Quote notes (#90)

Robert Zubrin’s intense (and appalled) discussion of Alexander Dugin’s revolt against the New Atlantis climaxes:

In short, Dugin’s Eurasianism is a satanic cult.

Despite inevitable NRO simplifications, it’s a gripping read throughout.

(Much of interest also in the obstreperous comment thread.)

ADDED: Gregory Hood on Zubrin on Dugin.

June 19, 2014admin 26 Comments »
FILED UNDER :Arcane , Political economy

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26 Responses to this entry

  • Alex Says:

    Satanic cult fight! Fifty quatloos on Atlantis.

    [Reply]

    Posted on June 19th, 2014 at 7:22 pm Reply | Quote
  • Izak Says:

    Soren Kay wins for best comment. And I like Dugin.

    [Reply]

    Posted on June 19th, 2014 at 7:43 pm Reply | Quote
  • Contemplationist Says:

    But what does the Yo Force portend for NRx?

    [Reply]

    Stirner (@heresiologist) Reply:

    Admin anticipated Yo Force with Speckle.

    Release the Patent Trolls!

    [Reply]

    Posted on June 19th, 2014 at 8:01 pm Reply | Quote
  • Quote notes (#90) | Reaction Times Says:

    […] Source: Outside In […]

    Posted on June 19th, 2014 at 9:09 pm Reply | Quote
  • Mark Yuray Says:

    Robert Zubrin reads like a typical liberal Westerner so entranced by his own delusions that his mind has rotted. To believe that Russia is an evil empire run by a Satanic cult is the opposite of reality, and a hyperbolous one at that. Check his comparisons of Russia to Hitler in the comments — tired progressive hysterics over “fascism” and “evil.” Tired hysterics, that, as always, end up in death. The leftist is, first and foremost, a hypocrite.

    [Reply]

    R. Reply:

    It’s funny though how Russian propaganda calls Ukrainian fascists, while at the same time chief Kremlin ideologue calls for more fascism.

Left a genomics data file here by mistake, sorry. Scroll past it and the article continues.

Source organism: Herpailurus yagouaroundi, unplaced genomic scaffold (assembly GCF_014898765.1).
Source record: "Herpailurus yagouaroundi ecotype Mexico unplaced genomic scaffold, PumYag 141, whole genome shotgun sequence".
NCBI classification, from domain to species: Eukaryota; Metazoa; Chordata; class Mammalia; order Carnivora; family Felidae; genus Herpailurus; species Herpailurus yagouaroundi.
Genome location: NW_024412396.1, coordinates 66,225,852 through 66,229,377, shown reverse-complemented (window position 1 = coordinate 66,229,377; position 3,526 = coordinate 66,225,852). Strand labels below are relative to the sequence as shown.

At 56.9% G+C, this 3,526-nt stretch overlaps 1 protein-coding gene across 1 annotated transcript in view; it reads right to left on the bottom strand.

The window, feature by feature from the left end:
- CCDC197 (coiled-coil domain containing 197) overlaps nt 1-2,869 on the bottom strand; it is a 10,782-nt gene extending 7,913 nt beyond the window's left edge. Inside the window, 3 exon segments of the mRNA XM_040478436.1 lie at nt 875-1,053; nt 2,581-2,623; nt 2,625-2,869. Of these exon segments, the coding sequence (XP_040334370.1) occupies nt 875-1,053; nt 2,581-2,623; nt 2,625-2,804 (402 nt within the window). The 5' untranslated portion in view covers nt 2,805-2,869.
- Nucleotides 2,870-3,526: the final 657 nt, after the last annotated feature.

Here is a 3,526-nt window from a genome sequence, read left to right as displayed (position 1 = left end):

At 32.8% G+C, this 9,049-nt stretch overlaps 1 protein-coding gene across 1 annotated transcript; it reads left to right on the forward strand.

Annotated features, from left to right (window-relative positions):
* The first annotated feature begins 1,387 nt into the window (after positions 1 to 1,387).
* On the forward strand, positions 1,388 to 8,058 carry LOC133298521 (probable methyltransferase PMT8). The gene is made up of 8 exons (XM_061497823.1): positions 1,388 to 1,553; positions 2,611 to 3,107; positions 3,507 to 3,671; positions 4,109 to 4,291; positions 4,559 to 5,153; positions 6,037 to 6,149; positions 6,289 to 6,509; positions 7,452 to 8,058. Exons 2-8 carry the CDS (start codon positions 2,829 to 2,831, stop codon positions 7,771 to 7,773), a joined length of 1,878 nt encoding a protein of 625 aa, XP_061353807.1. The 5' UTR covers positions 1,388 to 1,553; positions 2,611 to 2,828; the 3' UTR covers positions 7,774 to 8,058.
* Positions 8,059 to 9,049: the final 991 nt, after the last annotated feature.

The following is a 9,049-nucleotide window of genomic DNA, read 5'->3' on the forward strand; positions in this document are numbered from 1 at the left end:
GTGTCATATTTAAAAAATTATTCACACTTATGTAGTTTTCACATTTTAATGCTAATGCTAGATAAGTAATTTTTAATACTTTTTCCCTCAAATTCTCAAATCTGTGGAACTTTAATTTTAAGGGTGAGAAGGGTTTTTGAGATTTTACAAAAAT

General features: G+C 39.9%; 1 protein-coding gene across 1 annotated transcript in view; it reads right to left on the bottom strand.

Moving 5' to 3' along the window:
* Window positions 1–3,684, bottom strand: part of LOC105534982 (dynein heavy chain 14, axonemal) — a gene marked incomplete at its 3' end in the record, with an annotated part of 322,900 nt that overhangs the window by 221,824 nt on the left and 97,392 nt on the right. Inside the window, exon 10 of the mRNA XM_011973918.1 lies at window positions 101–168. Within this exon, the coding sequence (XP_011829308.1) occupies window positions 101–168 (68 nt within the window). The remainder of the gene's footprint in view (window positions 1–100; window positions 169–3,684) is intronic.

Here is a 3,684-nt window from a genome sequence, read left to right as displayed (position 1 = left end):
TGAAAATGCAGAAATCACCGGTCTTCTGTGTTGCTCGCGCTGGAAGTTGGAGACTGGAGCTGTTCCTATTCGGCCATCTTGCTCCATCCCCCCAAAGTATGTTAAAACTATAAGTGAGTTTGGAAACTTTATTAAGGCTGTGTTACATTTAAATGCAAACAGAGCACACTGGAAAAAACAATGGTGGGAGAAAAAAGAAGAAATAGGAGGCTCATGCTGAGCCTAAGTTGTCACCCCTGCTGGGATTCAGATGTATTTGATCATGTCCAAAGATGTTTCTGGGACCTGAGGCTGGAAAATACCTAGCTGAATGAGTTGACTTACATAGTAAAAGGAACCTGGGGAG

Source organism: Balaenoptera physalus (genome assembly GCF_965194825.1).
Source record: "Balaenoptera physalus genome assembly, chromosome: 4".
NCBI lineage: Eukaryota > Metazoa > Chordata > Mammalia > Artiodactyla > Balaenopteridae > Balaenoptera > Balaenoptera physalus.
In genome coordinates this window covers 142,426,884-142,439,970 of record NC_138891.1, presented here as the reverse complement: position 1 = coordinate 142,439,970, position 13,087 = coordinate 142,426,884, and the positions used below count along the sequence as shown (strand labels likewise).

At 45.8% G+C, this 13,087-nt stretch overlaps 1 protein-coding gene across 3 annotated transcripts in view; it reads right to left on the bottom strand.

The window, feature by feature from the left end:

[Reply]

    Lesser Bull Reply:

    Not quite. Zubrin is an unreconstructed Cold Warrior.
    And what modern leftist would call something a Satanic cult? Not just as a pejorative either. Zubrin means it seriously. You guys are flipping out because that’s just the sort of thing that’s not done these days.
    His unawareness of, or refusal to, abide by the Cathedral conventions for acceptable discourse–I find it endearing.
    Now, there’s no question that Zubrin is usually hysterical and doesn’t know from foreign policy.
    I just find it, uh, interesting . . . that some of the finger pointing and hooting here is undistinguishable from proggy talk.

    [Reply]

    Mark Yuray Reply:

    Zubrin is a liberal Westerner just like [virtually] all Westerners are liberal Westerners. I can substitute “liberal” for “modernist,” “progressive” or whatever word you want to use for the hook-line-and-sinker types of the Kali Yuga. His rant about how Russia is going to destroy “freedom” and establish “tyranny” and “evil” is indistinguishable from proggy talk (despite the theological dress-up), not us pointing out the insanity.

    [Reply]

    Xoth Reply:

    Tu le connais, lecteur, ce monstre délicat,
    — Hypocrite lecteur, — mon semblable, — mon frère!

    [Reply]

    Posted on June 19th, 2014 at 9:12 pm Reply | Quote
  • Hurlock Says:

    That article is far too hysterical and politically biased to be taken seriously.
    Nevertheless there’s some truth to it.